That's why most pin nailers have a double-trigger safety device — you have to pull the rear trigger before pulling the main trigger. On some of the guns, getting used to these two closely set triggers takes some time.

In fact, while firing the Nikle, you'll find it's almost impossible to use your index finger to pull the trigger, because there isn't enough room between the magazine and the trigger. First it's difficult to get a finger on the safety trigger, and then, if you can get all four fingers in there, you won't be able to pull the trigger anyway because it bottoms out on your middle finger. We found it easiest to fire this gun with our middle fingers.

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A good safety trigger allows room for fingers on both the safety release and the trigger.

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Some designs make it difficult to engage the two triggers separately.

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The Nikle allows hardly enough room to get your hand on the handle.

Double triggers with more separation between them were easier to use, like the ones on the Porter-Cable, Bostitch, and Cadex. Though the triggers on the Cadex, Grex, and Max are piggybacked, the design lets you use your index finger to fire the gun while holding back the safety with your second or third finger. Overall, once we had gotten used to the individual guns, none of them were problematic.

One word of warning: Just because the gun has a safety doesn't mean you won't fire a nail accidentally. Because of the trigger design, we all found ourselves picking up the tool and depressing the trigger simultaneously — which means we all carried the tool ready to fire.

Nose Size

The size and accuracy of the nose has been improved on the new pinners. Nearly every tool available has a needle point, which makes it much easier to get the nose and pin right where you want them. Not only can you see precisely where you're placing the fastener, but you can tuck the sharp nose against a small filler or inside a tight quirk.

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The most accurate pinners have small needle noses.

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Three of the guns — the Cadex, Grex, and Max — come with two rubber tips for protecting the work.

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The extra tip stores on the gun.

Several of the guns come equipped with soft tips, which protect your workpiece. I rarely had a chance to use them, but not because I didn't want to. The Cadex, Grex, and Max come with two tips on each gun, one on the nose and one stored near the magazine, but the guys on my crew lost all but one in less than a month!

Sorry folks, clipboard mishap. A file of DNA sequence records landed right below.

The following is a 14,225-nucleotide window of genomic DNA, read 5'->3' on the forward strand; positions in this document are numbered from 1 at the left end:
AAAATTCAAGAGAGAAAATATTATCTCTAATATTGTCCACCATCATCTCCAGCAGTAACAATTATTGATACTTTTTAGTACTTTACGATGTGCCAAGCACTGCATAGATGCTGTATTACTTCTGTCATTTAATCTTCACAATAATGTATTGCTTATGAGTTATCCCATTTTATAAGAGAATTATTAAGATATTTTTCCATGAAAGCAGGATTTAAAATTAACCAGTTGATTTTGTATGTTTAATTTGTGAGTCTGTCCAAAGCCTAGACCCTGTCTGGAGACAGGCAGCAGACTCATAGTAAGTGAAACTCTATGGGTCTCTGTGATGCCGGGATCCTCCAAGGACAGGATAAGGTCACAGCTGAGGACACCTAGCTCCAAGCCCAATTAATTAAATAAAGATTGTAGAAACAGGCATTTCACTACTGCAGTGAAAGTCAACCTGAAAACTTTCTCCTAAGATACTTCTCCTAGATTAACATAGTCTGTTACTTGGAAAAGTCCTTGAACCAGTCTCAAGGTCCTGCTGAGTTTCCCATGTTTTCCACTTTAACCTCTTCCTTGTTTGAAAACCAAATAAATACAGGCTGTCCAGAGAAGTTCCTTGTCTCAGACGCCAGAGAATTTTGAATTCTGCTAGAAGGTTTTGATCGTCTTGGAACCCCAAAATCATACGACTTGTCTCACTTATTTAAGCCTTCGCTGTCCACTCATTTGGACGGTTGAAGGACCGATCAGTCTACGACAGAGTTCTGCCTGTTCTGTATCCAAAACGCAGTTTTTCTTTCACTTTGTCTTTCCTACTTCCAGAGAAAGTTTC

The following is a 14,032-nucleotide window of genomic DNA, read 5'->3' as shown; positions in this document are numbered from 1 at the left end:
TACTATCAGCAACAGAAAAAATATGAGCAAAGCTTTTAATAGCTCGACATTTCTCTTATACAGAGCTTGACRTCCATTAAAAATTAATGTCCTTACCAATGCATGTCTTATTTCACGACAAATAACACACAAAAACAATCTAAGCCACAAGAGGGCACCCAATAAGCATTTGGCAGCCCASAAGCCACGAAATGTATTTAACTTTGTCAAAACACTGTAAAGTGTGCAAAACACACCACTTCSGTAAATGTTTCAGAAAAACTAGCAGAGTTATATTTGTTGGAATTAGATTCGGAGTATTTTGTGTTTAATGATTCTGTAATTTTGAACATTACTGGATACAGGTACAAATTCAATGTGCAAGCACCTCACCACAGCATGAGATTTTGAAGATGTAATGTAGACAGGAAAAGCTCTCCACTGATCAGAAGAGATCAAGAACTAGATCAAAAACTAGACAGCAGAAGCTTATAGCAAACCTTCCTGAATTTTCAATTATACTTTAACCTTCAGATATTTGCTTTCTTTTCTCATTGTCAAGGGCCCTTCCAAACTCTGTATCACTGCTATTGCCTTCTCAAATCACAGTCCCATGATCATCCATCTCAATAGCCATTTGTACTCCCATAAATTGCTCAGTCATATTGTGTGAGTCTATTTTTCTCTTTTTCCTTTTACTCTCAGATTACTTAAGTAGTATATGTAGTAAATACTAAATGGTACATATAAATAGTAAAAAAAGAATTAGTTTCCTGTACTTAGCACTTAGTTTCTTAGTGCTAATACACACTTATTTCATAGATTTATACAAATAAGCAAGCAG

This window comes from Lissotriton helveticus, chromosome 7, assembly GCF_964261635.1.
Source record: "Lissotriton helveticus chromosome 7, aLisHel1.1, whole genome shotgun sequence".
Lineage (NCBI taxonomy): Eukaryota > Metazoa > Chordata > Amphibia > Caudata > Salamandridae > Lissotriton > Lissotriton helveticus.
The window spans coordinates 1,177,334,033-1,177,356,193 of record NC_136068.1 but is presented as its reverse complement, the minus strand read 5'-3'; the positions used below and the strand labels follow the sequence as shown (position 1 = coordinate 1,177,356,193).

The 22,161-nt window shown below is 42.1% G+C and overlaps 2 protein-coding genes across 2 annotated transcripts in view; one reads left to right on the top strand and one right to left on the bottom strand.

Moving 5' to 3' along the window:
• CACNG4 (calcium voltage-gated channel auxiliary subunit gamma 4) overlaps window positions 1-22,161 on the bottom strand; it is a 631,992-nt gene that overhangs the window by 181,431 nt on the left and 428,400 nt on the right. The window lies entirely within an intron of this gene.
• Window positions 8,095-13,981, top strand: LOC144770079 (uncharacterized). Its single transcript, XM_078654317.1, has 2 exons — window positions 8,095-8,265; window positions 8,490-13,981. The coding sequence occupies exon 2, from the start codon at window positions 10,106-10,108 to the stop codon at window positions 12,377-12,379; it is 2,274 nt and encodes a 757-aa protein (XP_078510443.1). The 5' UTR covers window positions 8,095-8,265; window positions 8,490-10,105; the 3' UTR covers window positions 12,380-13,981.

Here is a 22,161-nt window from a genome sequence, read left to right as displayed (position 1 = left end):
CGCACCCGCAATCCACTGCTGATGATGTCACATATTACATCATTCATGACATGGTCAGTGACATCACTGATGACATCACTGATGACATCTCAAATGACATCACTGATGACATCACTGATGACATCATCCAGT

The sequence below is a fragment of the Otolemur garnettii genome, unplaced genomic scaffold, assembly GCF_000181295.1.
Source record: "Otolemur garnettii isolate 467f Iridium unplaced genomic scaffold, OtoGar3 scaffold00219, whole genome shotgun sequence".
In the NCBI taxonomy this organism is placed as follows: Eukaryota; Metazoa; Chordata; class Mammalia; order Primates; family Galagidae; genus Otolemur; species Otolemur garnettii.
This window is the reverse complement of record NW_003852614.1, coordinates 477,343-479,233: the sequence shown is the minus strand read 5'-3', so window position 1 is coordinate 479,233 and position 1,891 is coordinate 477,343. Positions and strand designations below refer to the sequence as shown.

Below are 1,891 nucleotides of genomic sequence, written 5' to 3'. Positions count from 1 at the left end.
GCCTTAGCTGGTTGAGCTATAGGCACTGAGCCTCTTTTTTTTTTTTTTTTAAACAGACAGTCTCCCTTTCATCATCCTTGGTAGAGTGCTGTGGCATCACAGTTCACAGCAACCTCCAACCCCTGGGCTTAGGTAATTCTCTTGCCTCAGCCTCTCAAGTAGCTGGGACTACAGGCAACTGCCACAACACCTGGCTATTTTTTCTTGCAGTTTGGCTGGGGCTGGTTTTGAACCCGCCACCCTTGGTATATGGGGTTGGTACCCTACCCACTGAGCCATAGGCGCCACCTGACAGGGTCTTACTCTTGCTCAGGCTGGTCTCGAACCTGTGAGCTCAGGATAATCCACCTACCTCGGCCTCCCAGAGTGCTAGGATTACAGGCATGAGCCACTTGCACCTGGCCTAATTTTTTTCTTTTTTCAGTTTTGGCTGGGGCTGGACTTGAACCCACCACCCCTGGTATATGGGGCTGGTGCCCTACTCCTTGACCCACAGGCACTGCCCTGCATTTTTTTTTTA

Pin Depth Adjustment

As a rule, depth of set is not an issue with pins, so pinners don't come with depth adjustment, as larger brad nailers and finish nailers do.

Adjusting the air pressure on a pin nailer won't affect the depth of drive, either — these guns don't use much air. Only the Bostitch gun comes with a "power" adjustment, but we simply kept it on high, to be sure the nails would set in both hardwood and softwood.

Intake and Exhaust

Once directed-exhaust ports were introduced on pneumatic tools, finish carpenters no longer had to close their eyes and hold their breath every time they shot a nail into baseboard. Instead, they could direct the exhaust off the dirty floor and reverse it back along their hands.

The Porter-Cable and Spotnails tools have nonadjustable ports on the head, the Senco and Bostitch have nonadjustable rear exhaust, and the Nikle has a swiveling adjustable port on the head. The most recent innovation is a rear filtered port right beside the air intake. These ports, available on the Cadex, Grex, Max, and Omer, never blow dust or dirt in your face.

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Several of the pinners have nonadjustable exhaust ports.

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The Nikle has a swiveling exhaust on the head.

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The author's favorite tools have a rear filtered exhaust, which completely dampens the blast of air.

All the guns except the Cadex have a fixed intake fitting; the Cadex has a swivel fitting. This is a helpful addition to a tool frequently used in tight spaces with a light touch.

Dry-Firing and Jamming

To prevent dry-firing, most of the guns have a reload indicator — a port in the magazine that lets you see if there are nails in the tool. Some of the ports or windows were large enough to be helpful, but others were so small it was difficult to tell if nails were in the gun or not.

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The better guns have a sizable indicator to let you know when to reload. Only the Max, shown here, has an anti-dry-firing mechanism.

Only the Max is equipped with a dry-fire switch, which won't allow the tool to operate without nails in the magazine. This is a nice feature on any pneumatic finish nailer, because it's easy to think you're firing nails when you're not. However — and don't spread this around — some of the guys on our jobs intentionally dry-fire the driver to set proud nails. Although this practice leaves a smaller mark than most nail sets, it can prematurely wear out the driver.

When it comes to clearing nail jams, most manufacturers have adopted a simple system: Loosen two screws and slide off the nose plate. On the Senco, you have to remove two screws, then loosen two others before pivoting the nose plate out of the way.